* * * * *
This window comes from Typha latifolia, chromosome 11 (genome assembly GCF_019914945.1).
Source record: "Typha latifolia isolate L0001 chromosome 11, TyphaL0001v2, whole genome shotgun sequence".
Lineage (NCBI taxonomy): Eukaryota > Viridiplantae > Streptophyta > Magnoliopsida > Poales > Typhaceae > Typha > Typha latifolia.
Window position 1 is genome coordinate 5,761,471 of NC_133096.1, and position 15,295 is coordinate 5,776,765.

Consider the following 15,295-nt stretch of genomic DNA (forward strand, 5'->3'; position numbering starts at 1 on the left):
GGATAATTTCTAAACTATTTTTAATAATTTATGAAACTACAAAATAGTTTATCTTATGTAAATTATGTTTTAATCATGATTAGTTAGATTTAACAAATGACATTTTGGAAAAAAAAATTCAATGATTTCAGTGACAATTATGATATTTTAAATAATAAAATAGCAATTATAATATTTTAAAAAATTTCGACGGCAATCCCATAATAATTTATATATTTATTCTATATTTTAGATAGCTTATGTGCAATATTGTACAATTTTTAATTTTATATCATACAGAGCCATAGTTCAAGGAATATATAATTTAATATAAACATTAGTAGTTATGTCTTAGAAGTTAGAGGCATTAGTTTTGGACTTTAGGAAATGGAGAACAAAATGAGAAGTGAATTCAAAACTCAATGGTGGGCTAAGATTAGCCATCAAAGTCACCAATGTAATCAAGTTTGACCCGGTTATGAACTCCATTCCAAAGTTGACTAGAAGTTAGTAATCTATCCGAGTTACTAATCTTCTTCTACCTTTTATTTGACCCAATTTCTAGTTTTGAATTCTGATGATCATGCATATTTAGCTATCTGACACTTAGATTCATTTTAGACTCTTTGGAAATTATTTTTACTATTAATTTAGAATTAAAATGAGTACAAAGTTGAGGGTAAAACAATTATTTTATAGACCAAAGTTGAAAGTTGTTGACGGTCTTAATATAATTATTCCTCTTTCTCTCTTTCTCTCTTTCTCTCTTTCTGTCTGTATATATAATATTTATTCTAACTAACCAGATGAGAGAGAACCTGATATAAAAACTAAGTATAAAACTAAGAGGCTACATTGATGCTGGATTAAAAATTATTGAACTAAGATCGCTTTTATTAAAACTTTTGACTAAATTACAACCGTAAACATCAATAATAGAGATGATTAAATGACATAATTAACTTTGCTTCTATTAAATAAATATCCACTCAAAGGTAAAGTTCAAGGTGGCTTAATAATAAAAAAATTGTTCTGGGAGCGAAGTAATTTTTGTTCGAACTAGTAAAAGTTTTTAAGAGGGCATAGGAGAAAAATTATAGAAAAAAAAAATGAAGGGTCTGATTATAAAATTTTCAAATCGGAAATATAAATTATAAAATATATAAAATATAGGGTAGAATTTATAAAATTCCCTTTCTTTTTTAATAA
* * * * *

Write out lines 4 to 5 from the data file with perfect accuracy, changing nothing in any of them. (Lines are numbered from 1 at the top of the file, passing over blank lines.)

Window position 1 is genome coordinate 5,761,471 of NC_133096.1, and position 15,295 is coordinate 5,776,765.

Consider the following 15,295-nt stretch of genomic DNA (forward strand, 5'->3'; position numbering starts at 1 on the left):